In that regard, Mr. Trump’s performance during this pandemic has been a missed opportunity. “The coronavirus could have been Donald Trump’s finest hour,” Mr. Widmer said. “You really sensed that Americans wanted to be brought together. But now that appears unattainable.”
For whatever reason, Mr. Trump seems uninterested in setting aside personal resentment, even when some small gestures — a photo op or a joint statement with Democratic leaders in Congress; a bipartisan pandemic commission chaired by former presidents — could score him easy statesmanship points.
His unwillingness to deal in any way with House Speaker Nancy Pelosi (they have reportedly not spoken since the House voted to impeach Mr. Trump in January) has rendered him a bystander during negotiations with Congress on massive economic recovery bills that were by and large led by Treasury Secretary Steven Mnuchin. He has taken shots at popular Democratic governors in the hard-hit states of Washington and of Michigan; his approval ratings are dipping — and lag behind that of most governors.
Supporters of Mr. Trump say they appreciate that he doesn’t betray his true feelings for the sake of adhering to Beltway happy talk. This resolve appears central to his credibility with them. They elected him to disrupt, not to play nice and don a mask, whether made of artifice or cloth.
This weekend was supposed to mark another of those pauses in D.C. hostilities, albeit of a very different nature: the annual White House Correspondents’ Dinner, the spring tradition that brings together a hair-sprayed throng along a pecking order of A- to D-list celebrities. The festivities are embedded with the ostensibly high-minded purpose of saluting the First Amendment and raising money for journalism scholarships. If you can score yourself a selfie with Gayle King, all the better.
In the view of many inside the Beltway, the correspondents’ dinner had long outlived its appeal and probably should have been canceled well before Covid-19 did the trick this year (the dinner has been postponed until August). Regardless, presidents of both parties would reliably show up, if only as a gesture of good faith or nod to a local bipartisan tradition.
But Mr. Trump — a veteran of the dinners in his pre-political days, including a memorable evening in which he endured a brutal roasting at the hands of then-President Barack Obama in 2011 — wanted no part of the correspondents’ dinner from the outset of his presidency. Instead, he would take the opportunity to hold “alternative programming” events in the form of Saturday night rallies in places like Pennsylvania, deftly placing himself in populist opposition to the preening Tux-and-Gowned creatures of the swamp.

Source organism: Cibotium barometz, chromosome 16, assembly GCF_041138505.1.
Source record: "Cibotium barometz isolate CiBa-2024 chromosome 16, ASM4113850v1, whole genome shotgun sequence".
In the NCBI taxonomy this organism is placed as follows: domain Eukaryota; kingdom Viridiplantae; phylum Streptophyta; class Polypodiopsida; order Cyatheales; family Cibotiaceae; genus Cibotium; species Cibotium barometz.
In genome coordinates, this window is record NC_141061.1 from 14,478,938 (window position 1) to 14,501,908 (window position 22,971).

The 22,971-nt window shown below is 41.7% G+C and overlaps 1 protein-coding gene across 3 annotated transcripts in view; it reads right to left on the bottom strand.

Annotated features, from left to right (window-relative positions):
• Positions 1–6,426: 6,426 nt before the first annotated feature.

Mr. Trump’s arrival in Washington inspired another counter-programing surrogate for the main event when the comedian Samantha Bee, host of the TBS program “Full Frontal,” started her own production across town, called “Not the White House Correspondents’ Dinner.” There, she would toss affectionate barbs at the assembled press, usually at the expense of Mr. Trump. “You continue to fact-check the president,” she said in 2017, “as if he might actually someday get embarrassed.”
Beyond the excesses of the White House Correspondents’ Dinner, for a president to partake of this tradition also requires an ability to be a good sport. The guest of honor will inevitably suffer good-natured ribbing at the hands of the hired comedian (or, better yet, not-so-good-natured ribbing — the most memorable routine occurring in 2006, when Stephen Colbert unleashed a sarcastic takedown of then-President George W. Bush and the press corps that Mr. Colbert pointedly suggested had coddled him).
The exercise also requires a president with at least minimal skill at solemnly paying heed to the principles that brought everyone together in the first place. First among these is the preservation of a free and fair press, not something a president fond of the term “fake news” will ever be synonymous with.
Still, for the many Washingtonians lucky enough to be working from home, six weeks being trapped indoors and fighting with family members about dishes can breed nostalgia for even the most played-out D.C. tradition. The correspondents’ dinner might confirm every worst stereotype of a full-of-itself political class. But anything that involves getting dressed up and actually doing stuff with other people sounds appetizing right about now, especially if it doesn’t involve Zoom.